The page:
- The invasion of the industrial field. Industrial photography, is assuming increasing importance and is the bedrock on which many photographic companies are founded. The National Film Board has been increasingly active in this type of work. It is of interest to note that National Film Board's brief states that between 80 and 100 "documentary" photo-stories are produced each year, but only an average of one story a month is released for publication.
- The practice of sending camera crews from Ottawa to distant cities. This is a practice which is uneconomical and unnecessary. For example, photographic coverage of recent oil discoveries in Alberta was provided by local professional and Imperial Oil Company photographers. These photographers could easily have provided the National Film Library with the necessary pictures at negligable [sic] cost to the National Treasury instead of the very considerable cost of sending crews from Ottawa for long periods of time.
The above list is not intended to be all-inclusive, and in fact the graphics section of the National Film Board encroaches upon the field of commercial and press photography in other ways, such as the production of film strips and displays. And the wider the scope permitted the National Film Board, the deeper this encroachment will become.
The reasons for the Association's objection to these activities are as follows:-
- The National Film Board is a publicly financed body. As such, it is not compelled to operate within the ordinary economic sphere. The profit motive is absent and any losses suffered are underwritten by the government. The National Film Board is therefore in a position to underbid and undersell a private operator. Its position of advantage is further enhanced by the fact that private operators must pay tax on their profits and must also charge a sales tax to their customers. The National Film Board is literally free of these obligations. As a result, private operators suffer a substantial disadvantage and the government is deprived of revenue which it ought to have.
- There is strong objection to the principle involved in the government, through its agency, entering into competition with photographers. There is an ironic twist in this respect in that many of the photographers subjected to this unfair competition are veterans whose training was received under the auspices and by means of the funds provided by the rehabilitation branch of the Department of Veterans Affairs.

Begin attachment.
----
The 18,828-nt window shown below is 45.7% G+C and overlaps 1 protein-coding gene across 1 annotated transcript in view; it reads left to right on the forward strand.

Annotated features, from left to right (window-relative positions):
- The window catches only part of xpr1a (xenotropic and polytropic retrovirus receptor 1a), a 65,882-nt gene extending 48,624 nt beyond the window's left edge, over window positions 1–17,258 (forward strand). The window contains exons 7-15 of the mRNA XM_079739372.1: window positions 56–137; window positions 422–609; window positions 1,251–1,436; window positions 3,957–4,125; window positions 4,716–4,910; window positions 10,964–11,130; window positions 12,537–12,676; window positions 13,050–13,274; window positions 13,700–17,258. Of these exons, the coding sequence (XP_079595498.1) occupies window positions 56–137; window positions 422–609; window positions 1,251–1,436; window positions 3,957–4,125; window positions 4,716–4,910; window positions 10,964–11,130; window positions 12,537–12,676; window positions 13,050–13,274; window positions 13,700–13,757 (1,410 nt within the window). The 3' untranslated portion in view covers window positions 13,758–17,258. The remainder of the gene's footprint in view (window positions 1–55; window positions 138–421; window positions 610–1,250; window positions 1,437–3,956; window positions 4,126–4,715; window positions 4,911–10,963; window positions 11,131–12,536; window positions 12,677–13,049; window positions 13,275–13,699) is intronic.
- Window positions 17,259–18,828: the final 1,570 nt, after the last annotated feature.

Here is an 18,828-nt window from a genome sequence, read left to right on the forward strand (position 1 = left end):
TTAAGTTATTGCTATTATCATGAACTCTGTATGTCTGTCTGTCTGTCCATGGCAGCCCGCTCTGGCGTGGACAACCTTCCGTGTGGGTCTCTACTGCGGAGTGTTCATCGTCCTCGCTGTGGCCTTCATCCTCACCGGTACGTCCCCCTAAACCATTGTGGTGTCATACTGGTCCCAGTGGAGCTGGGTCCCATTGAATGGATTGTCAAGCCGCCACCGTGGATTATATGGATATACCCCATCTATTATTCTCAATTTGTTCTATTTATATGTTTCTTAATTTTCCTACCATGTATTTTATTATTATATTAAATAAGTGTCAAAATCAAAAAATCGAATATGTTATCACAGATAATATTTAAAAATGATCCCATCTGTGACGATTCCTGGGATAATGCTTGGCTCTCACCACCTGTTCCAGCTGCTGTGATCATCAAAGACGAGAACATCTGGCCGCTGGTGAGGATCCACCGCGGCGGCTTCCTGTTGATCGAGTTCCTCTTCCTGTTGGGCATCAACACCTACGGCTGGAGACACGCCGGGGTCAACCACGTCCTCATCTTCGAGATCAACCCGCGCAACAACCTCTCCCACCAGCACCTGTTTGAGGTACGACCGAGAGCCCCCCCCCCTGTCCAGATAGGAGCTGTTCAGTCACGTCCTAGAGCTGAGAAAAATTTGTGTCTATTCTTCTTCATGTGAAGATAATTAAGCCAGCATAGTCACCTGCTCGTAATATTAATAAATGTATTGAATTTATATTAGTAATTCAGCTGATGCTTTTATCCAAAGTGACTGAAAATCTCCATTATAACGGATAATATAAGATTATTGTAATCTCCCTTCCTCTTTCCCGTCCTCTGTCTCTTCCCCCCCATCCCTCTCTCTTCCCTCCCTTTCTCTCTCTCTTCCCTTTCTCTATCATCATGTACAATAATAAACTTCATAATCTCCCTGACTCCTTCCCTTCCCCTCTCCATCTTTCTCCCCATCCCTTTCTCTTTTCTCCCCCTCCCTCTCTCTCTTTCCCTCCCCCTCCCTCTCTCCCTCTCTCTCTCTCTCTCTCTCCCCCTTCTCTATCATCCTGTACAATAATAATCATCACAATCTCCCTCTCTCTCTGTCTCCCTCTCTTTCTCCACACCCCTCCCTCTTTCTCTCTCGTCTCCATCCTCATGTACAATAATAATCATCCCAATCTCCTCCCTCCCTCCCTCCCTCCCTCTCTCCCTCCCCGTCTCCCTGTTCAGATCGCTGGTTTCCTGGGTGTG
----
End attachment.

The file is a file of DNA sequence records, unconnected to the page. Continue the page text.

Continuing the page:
- The standard of photography in Canada is due to suffer in the near future unless the National Film Board's operations are restricted and it will suffer very seriously if the National Film Board's functions are extended. This is because, by its nature, good photography can only be developed in an atmosphere that is free and unrestrained. Like all endeavour dependent on an individual's skill, imagination and artistic ability, photogrpahy [sic] is essentially a personal undertaking. For this reason the great majority of photographers operate alone or in very small firms. Creative photography and artistic expression develop best in the unhampered atmosphere of private enterprise where craftsmen work in their own studios, transmitting their thoughts and ideas into photographs - without being thwarted by the stultifying nature of work in the Civil Service.
That this is true is evidenced by the fact that Canada's best known photographers - those who are making outstanding contributions to Canadian life - are private, not National Film Board photographers.
It is unfortunately true that already Canada has lost several first-rate photographers to the United States where they have found recognition and greater rewards for their work. It is hoped that no further discouragement will be given to the members of this profession whose interests and aspirations remain in Canada to prevent the otherwise almost certain drain of Canadian talent across the border.